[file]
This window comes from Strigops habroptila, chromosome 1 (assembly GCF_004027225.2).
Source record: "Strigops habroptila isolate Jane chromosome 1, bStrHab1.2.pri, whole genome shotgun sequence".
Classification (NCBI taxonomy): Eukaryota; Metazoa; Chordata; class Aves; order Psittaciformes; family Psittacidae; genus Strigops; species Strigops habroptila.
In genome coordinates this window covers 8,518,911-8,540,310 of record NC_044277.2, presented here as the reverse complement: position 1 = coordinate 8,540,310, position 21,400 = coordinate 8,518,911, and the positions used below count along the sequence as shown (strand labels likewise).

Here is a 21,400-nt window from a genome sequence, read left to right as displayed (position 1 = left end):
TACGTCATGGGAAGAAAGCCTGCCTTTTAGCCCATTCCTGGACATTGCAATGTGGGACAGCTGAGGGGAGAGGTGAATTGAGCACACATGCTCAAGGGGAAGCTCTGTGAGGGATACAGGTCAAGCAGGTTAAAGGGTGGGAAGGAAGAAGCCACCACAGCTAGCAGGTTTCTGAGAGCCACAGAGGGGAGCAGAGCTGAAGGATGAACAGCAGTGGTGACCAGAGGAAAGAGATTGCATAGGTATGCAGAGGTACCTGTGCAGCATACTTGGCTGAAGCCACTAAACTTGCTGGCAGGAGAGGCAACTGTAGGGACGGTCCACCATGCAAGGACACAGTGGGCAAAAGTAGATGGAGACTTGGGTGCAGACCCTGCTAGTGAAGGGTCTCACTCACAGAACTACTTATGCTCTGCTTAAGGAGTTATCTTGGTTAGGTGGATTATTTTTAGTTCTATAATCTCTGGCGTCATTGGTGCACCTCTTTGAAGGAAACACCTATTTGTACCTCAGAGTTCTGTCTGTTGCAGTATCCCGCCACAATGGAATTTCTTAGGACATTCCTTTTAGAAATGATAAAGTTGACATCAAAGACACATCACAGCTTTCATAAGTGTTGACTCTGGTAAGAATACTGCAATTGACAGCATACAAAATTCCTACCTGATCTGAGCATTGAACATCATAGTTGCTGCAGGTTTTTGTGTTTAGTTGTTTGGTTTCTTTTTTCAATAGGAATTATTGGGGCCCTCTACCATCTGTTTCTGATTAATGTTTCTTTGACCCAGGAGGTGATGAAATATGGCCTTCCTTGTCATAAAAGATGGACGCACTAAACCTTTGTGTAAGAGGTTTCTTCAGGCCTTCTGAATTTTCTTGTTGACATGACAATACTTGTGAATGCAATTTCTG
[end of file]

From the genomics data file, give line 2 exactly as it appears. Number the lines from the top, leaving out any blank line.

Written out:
Source record: "Strigops habroptila isolate Jane chromosome 1, bStrHab1.2.pri, whole genome shotgun sequence".